Friday, December 24th, 2010

Psychodrama: Modern Art As Group Therapy

This is the hitherto unpublished introduction to Donald Kuspit’s latest collection in which essays on artists ranging from Karel Appel, Louise Bourgeois, August Sander, Lucian Freud, Lucas Samaras, George Segal, Helmut Newton, Rebecca Horn, Elizabeth Peyton and Richard Serra are arranged in four sections, titled: The Self at Risk, The Body at Risk, Crowd-Baiters à la Mode, and The Future in the Past.  As in the book, the text is accompanied by works by France-based American painter and fimmaker Marcus Reichert, although the selection here differs from the images in the book.

Marcus Reichert, Red Table, 2008
Marcus Reichert, Red Table, 2008

Psychodrama. A form of group therapy in which people act out their own emotional problems and conflicts in front of an audience in order to gain objectivity and understanding of them. – Andrew W. Coleman, A Dictionary of Psychology (1)

Introspective autobiography has changed its character, because the confessions of the most provocative memorialist seem puerile by comparison with the monsters conjured up by psychoanalytic exploration, even to those who contest its conclusions. The analyst’s couch reveals far more about the secrets of the human heart, and more startling too. We are less astonished by Stavro-gin’s confession than by Freud’s Man with the Rats; genius is its only justification. – André Malraux, Anti-Memoirs (2)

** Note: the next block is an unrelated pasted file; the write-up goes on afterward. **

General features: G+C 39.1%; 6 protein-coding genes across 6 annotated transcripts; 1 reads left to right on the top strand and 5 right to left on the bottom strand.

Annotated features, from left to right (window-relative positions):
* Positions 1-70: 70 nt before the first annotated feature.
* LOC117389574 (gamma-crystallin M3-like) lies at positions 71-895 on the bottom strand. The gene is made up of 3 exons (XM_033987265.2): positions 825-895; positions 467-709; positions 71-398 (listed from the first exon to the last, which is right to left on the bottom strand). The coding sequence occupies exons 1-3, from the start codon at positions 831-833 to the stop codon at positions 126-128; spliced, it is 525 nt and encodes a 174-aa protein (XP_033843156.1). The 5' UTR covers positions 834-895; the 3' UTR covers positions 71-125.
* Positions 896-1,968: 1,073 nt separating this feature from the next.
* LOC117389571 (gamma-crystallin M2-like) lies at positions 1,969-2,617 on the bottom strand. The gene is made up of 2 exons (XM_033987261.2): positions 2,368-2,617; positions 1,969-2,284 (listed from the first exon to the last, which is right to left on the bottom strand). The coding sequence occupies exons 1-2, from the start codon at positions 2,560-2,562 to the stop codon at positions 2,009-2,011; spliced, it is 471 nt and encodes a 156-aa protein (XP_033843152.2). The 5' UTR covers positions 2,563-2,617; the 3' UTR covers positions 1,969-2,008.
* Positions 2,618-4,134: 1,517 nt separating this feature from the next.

All aesthetic experience is feeling arising out of the realization of contrast under identity. – Alfred North Whitehead, Religion in the Making (3)

The modern artist and her audience are implicitly in a group therapeutic relationship, that is, the artist acts out her emotional problems and conflicts in front of the audience. It is an intimate yet unnerving situation, for the artist and the audience are inherently at odds, however complementary their tasks. Art is a compound of what the Kleinean psychoanalyst Hanna Segal calls a symbolic equation and symbolic representation of the artist’s emotional problems and conflicts, and the audience ideally exists to understand and resolve them, thus helping the artist–and the audience itself – become mentally healthy. The artist takes the first step to mental health by giving her emotional problems and conflicts symbolic form, which is to present them socially – give them a hearing in front of an audience. But publicizing them – acting them out – does not mean comprehending them, which is the hard analytic work the audience or group performs.

Understanding the emotional problems and conflicts acted out by the artist makes them less disturbing and contagious: intellectually quarantined by being understood, the emotional problems and conflicts become less overwhelming and more manageable, and even seem to disappear. One might say the audience inoculates itself against the emotional problems and conflicts by becoming critically conscious of them, even as it is forced to share or at least attune to them by witnessing their artistic acting out. The audience thus completes the symbolization process by bringing the artist into the social fold. The artist stands to the audience the way the unconscious stands to the conscious, suggesting that however much the audience is acted upon it never acts out its own feelings, for that would mean to lose critical consciousness – its saving grace – and capitulate to the tyranny of the artist’s unconscious and suffering. The audience must remain self-possessed to perform its analytic work – doing so gives it a self to possess – while the artist is possessed by the emotional problems and conflicts that plague her unconscious. They may be eruptively expelled by being “expressively” acted out, but they repeat themselves with almost formulaic regularity unless they are understood by an attentive audience, which reduces their pressure, if never eliminating them entirely – for then there would be no need to compulsively act them out.